Columbus — A federal judge is considering the National Association for the Advancement of Colored People’s call for extended early voting hours for the coming general election.
U.S. District Judge Peter C. Economus heard arguments Aug. 11 in a federal courtroom from legal counsel for the NAACP and Republican Secretary of State Jon Husted.
The two sides are at odds over a new state law eliminating the state’s “golden week,” during which residents could register and cast ballots on the same day, and on hours set by Husted for early ballots.
The NAACP, American Civil Liberties Union and others say the Republican-backed election changes present a burden to low-income residents, particularly black voters who use evening and weekend hours to get to the polls.
“This case is about low-income voters whose day-to-day reality is vastly different … ,” argued Sean Young, an attorney for the ACLU’s Voting Rights Project.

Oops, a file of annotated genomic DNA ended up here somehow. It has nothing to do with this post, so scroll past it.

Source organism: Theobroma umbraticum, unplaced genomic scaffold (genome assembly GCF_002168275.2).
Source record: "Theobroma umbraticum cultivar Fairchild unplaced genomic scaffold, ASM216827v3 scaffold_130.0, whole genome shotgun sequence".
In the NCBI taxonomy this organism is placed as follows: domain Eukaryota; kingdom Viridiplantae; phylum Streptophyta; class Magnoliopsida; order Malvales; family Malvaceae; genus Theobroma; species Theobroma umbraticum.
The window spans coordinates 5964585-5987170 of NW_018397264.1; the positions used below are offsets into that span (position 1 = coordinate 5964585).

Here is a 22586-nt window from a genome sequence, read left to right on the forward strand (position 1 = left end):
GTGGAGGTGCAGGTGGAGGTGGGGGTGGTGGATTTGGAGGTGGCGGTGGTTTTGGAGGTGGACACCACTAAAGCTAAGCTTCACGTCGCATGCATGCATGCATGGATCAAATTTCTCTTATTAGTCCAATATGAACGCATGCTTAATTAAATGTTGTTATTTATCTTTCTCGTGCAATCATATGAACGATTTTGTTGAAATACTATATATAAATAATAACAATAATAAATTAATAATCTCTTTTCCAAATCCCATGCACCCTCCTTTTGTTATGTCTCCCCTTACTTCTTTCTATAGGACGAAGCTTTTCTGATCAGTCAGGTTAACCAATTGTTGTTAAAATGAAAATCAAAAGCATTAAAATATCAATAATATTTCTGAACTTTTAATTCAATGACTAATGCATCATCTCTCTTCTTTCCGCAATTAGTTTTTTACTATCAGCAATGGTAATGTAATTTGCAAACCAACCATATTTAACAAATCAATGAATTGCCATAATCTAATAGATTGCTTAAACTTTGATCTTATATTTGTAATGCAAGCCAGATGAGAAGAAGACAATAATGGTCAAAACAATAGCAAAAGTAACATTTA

The NAACP wants the state to restore golden week and allow more evening and weekend hours for early voting.
But Steven Voigt, legal counsel for Husted and Attorney General Mike DeWine, said Ohio provides “far more opportunities to vote than many other states,” noting that 18 other states allow voting only on Election Day.
Ohio has 28 days of early voting plus allows mail-in absentees.
“If Ohio law is found to violate the Voting Rights Act, then that would mean that the laws of most other states also violate the Voting Rights Act,” Voigt said.
Earlier this year, Economus ordered Husted to allow early voting on the final Saturday, Sunday and Monday before Election Day.
Husted subsequently directed county boards to allow early voting for the general election from 8 a.m.-5 p.m. on weekdays and 8 a.m.-4 p.m. on the final two Saturdays before Election Day, plus 1-5 p.m. on the final Sunday and 8 a.m.-2 p.m. on the final Monday before the election.
Those hours will be in place for presidential primary elections and gubernatorial general elections, with slightly different hours on a couple of days for presidential general elections, regular municipal elections, other primaries and special elections.
Marc Kovac is the Dix Capital Bureau Chief. Email him at firstname.lastname@example.org or on Twitter at OhioCapitalBlog.